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While Ken Burns has called the national parks "America's best idea," it is one born out of race and class issues. Matthew Klingle, in his book, Emerald City: An Environmental History of Seattle, discusses the origins of outdoor groups like The Mountaineers. In its earliest days, the Seattle group lobbied for recreational areas for white, middle-class pleasure seekers. Their early membership was progressive in terms of gender, nearly as many women as men, but the group was "predominantly middle and upper class, overwhelmingly white, and mostly Protestant."
The worship of "untouched" nature and the idea of recreational play (hiking, skiing, boating) was largely an obsession of white, urban people who had leisure and money. Theodore Roosevelt, booster of the parks, conservation, and promoter of the virtues of the "strenuous life," embodied the attitude of the age, but also the pastimes of an upper class man: boxing, polo, big game hunting and skinny dipping in the Potomac River. Black sharecroppers or Chinese railroad workers hardly needed to be lectured about physical activity. Roosevelt's own racial views were, as we say now, complex, which means he was a bit more enlightened on some aspects for his time, but today would be considered racist, especially his belief in the superiority of the Anglo-Saxon-Nodric-Teutonic-Ce
Conservationists and park advocates in the last century (and before) often wanted to keep Indians and the poor out of parks in order to preserve them. Early access to Glacier Park, for example, was developed by railroad barons specifically to attract wealthy turn-of-the-century tourists who could afford to travel to the remote Rockies in a Palace Car and spend weeks trekking from lodge-to-lodge while mule-skinners and servants schlepped their baggage over the high mountain passes. It's still a distant and rather pricey trip for most people.
Carolyn Finney, a Fairhaven grad who is now an assistant professor at UC Berkeley, wrote an interesting report a few years ago called Black Faces, White Spaces: African-Americans and the Great Outdoors (soon to be a book) in which she advocated for linking parks and the conservation ethic to the black experience:
Regardless of where African-Americans live geographically, our common history of slavery, segregation and racism appears to inform our perceptions and attitudes about the environment. Issues of fear, exclusion, little sense of ownership and lack of awareness all come into play....[F]or African-Americans, creating a deep-seated sense of feeling and responsibility regarding the environment may NOT come primarily from telling them they need to save the trees for their children’s future (this isn’t meant to imply that they don’t care about their children’s future). Recent history shows us that African-Americans are continually using the past as a way to represent themselves and say, 'we were there' and 'we are here now.' Why not use the same framework for understanding African-American interaction with the environment?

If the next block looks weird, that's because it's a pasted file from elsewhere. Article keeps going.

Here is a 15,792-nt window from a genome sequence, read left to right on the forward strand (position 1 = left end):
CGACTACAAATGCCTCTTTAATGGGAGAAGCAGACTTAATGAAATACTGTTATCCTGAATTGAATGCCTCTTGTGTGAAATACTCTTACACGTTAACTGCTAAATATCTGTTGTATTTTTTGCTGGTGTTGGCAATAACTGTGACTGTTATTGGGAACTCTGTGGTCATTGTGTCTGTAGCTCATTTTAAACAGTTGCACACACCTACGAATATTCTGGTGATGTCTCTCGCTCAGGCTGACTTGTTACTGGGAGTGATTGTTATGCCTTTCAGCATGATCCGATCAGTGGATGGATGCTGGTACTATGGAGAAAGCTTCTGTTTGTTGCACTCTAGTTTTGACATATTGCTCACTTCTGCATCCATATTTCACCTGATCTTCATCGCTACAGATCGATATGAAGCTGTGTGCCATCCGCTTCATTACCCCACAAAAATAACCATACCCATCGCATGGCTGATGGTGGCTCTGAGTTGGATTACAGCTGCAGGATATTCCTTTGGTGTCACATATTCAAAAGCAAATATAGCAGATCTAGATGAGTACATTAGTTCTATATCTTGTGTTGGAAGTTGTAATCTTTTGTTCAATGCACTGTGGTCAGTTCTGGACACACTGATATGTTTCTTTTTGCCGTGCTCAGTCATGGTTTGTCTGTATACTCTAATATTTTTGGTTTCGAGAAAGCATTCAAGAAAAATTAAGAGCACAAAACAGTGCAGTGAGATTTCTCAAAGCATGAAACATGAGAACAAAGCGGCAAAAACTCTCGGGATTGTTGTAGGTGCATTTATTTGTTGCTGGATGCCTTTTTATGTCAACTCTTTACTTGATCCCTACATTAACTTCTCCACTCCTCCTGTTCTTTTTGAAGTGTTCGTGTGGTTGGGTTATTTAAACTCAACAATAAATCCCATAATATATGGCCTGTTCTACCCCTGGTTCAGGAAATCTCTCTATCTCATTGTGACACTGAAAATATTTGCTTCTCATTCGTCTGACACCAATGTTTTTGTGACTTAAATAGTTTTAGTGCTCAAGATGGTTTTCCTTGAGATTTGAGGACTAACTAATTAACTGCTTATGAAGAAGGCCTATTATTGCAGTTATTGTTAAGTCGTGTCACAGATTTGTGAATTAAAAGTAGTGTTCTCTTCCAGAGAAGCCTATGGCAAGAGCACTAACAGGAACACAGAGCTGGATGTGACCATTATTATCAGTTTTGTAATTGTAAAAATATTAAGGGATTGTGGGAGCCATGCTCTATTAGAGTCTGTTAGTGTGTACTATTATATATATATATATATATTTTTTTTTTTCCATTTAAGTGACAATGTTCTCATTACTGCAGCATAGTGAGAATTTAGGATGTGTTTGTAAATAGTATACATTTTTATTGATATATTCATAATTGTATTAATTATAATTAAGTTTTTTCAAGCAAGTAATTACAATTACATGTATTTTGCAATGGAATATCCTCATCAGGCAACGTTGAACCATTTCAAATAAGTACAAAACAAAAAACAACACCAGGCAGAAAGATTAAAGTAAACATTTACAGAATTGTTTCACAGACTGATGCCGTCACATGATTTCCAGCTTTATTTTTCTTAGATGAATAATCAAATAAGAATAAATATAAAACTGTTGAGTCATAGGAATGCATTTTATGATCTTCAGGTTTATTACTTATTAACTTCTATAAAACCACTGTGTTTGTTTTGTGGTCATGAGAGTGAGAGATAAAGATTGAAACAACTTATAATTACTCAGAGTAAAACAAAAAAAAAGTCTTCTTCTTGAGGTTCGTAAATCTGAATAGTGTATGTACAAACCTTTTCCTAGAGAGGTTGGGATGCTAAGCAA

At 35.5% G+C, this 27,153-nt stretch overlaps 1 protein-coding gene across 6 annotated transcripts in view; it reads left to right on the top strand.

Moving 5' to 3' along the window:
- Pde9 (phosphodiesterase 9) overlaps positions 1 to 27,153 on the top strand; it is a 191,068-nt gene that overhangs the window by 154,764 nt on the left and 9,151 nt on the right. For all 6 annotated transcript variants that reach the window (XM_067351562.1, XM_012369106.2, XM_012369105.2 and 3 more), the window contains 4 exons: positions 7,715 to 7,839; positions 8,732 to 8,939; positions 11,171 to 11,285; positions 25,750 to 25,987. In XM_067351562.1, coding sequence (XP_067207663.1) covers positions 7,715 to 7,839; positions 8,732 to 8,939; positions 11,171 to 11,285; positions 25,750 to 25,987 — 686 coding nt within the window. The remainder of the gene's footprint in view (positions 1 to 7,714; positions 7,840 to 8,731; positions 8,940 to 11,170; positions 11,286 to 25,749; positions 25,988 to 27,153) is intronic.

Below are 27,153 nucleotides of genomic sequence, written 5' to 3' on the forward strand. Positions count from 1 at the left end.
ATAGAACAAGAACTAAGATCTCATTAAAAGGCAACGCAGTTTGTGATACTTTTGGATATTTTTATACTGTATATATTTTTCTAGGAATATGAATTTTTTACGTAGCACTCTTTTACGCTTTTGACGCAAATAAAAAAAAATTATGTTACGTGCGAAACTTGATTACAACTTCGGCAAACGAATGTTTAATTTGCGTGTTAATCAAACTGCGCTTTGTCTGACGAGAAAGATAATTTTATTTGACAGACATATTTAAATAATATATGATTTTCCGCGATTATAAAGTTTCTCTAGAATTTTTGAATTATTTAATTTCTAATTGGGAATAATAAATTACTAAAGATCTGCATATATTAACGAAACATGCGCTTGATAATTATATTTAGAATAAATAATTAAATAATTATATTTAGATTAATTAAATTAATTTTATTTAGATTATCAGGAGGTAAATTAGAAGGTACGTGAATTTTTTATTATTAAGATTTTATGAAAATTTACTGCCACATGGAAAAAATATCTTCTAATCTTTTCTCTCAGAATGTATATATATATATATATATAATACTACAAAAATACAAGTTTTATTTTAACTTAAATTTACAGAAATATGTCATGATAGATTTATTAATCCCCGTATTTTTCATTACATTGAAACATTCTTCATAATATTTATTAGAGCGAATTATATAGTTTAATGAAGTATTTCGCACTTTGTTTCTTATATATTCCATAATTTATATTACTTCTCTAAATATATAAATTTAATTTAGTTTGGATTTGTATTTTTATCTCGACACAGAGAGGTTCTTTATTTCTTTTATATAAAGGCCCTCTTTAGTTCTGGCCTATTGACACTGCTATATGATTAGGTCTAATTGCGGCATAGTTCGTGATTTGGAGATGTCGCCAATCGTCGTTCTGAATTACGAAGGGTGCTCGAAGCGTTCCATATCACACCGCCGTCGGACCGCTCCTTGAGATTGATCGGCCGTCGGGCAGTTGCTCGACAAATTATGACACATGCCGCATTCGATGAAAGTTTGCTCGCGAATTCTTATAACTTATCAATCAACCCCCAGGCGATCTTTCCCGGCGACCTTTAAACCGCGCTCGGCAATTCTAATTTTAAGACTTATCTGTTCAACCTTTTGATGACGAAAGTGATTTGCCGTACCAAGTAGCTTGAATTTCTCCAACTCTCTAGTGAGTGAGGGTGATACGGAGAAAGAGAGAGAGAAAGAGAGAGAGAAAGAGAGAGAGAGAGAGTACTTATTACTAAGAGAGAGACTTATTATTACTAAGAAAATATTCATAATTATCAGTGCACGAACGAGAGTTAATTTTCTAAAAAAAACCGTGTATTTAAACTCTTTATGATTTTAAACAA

The way I read that is that connections made through the story of the progress of a people is more compelling than simply walling off nature from people.
There are connections between African Americans and National Park Service units: Some of the first rangers at Yosemite and Sequoia National Parks were the black cavalrymen known as Buffalo Soldiers. There are also many Park Service entities that connect to black history, ranging from the Booker T. Washington National Monument in Virginia to the Port Chicago Naval Magazine National Memorial which commemorates a massive explosion that killed hundreds of African American dock workers near Concord, California during World War II.
Connecting in terms of the environment and enjoying the outdoors is another challenge. Bay Area African American outdoor blogger Rue Mapp is an advocate for promoting the outdoors in the black community. In a recent blog post called "And Let the Church say Amen — to Nature," she suggests that black churches can be powerful partners in promoting the environmental ethic: "In this work of connecting more people to nature, I find myself in many rooms, advisory meetings, and email threads with the discussion of relevancy of the outdoors for African Americans (and other less represented populations).... How can we connect the outdoors to more audiences people ask. With 87% of African Americans who associate themselves with a church...the church must play a key part in our planning and partnerships."
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